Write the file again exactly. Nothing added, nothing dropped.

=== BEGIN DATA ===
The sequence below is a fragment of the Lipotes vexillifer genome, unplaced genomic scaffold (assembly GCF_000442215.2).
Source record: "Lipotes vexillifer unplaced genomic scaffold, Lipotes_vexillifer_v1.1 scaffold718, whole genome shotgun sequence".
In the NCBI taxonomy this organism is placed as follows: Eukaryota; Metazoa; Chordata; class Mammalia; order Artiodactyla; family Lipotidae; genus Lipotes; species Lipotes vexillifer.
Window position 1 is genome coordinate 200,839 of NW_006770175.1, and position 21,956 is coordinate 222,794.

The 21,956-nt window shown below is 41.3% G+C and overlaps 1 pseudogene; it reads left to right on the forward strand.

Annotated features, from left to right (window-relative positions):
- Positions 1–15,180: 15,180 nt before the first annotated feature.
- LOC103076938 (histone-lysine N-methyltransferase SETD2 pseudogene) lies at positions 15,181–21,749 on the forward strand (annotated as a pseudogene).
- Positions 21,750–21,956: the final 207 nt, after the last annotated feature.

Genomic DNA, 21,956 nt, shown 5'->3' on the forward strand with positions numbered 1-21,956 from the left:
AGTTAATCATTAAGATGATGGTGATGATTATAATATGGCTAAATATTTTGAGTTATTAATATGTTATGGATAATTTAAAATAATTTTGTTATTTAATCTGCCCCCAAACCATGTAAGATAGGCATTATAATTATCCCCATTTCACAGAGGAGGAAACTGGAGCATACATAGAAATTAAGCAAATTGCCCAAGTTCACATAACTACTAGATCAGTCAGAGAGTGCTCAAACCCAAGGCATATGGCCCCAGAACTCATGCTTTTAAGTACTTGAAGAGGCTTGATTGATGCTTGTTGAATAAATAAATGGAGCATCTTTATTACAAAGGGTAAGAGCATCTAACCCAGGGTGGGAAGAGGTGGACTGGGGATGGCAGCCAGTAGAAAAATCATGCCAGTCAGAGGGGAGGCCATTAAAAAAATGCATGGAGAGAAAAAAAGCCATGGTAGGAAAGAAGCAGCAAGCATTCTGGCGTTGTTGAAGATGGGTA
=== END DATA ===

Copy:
The sequence below is a fragment of the Lipotes vexillifer genome, unplaced genomic scaffold (assembly GCF_000442215.2).
Source record: "Lipotes vexillifer unplaced genomic scaffold, Lipotes_vexillifer_v1.1 scaffold718, whole genome shotgun sequence".
In the NCBI taxonomy this organism is placed as follows: Eukaryota; Metazoa; Chordata; class Mammalia; order Artiodactyla; family Lipotidae; genus Lipotes; species Lipotes vexillifer.
Window position 1 is genome coordinate 200,839 of NW_006770175.1, and position 21,956 is coordinate 222,794.

The 21,956-nt window shown below is 41.3% G+C and overlaps 1 pseudogene; it reads left to right on the forward strand.

Annotated features, from left to right (window-relative positions):
- Positions 1–15,180: 15,180 nt before the first annotated feature.
- LOC103076938 (histone-lysine N-methyltransferase SETD2 pseudogene) lies at positions 15,181–21,749 on the forward strand (annotated as a pseudogene).
- Positions 21,750–21,956: the final 207 nt, after the last annotated feature.

Genomic DNA, 21,956 nt, shown 5'->3' on the forward strand with positions numbered 1-21,956 from the left:
AGTTAATCATTAAGATGATGGTGATGATTATAATATGGCTAAATATTTTGAGTTATTAATATGTTATGGATAATTTAAAATAATTTTGTTATTTAATCTGCCCCCAAACCATGTAAGATAGGCATTATAATTATCCCCATTTCACAGAGGAGGAAACTGGAGCATACATAGAAATTAAGCAAATTGCCCAAGTTCACATAACTACTAGATCAGTCAGAGAGTGCTCAAACCCAAGGCATATGGCCCCAGAACTCATGCTTTTAAGTACTTGAAGAGGCTTGATTGATGCTTGTTGAATAAATAAATGGAGCATCTTTATTACAAAGGGTAAGAGCATCTAACCCAGGGTGGGAAGAGGTGGACTGGGGATGGCAGCCAGTAGAAAAATCATGCCAGTCAGAGGGGAGGCCATTAAAAAAATGCATGGAGAGAAAAAAAGCCATGGTAGGAAAGAAGCAGCAAGCATTCTGGCGTTGTTGAAGATGGGTA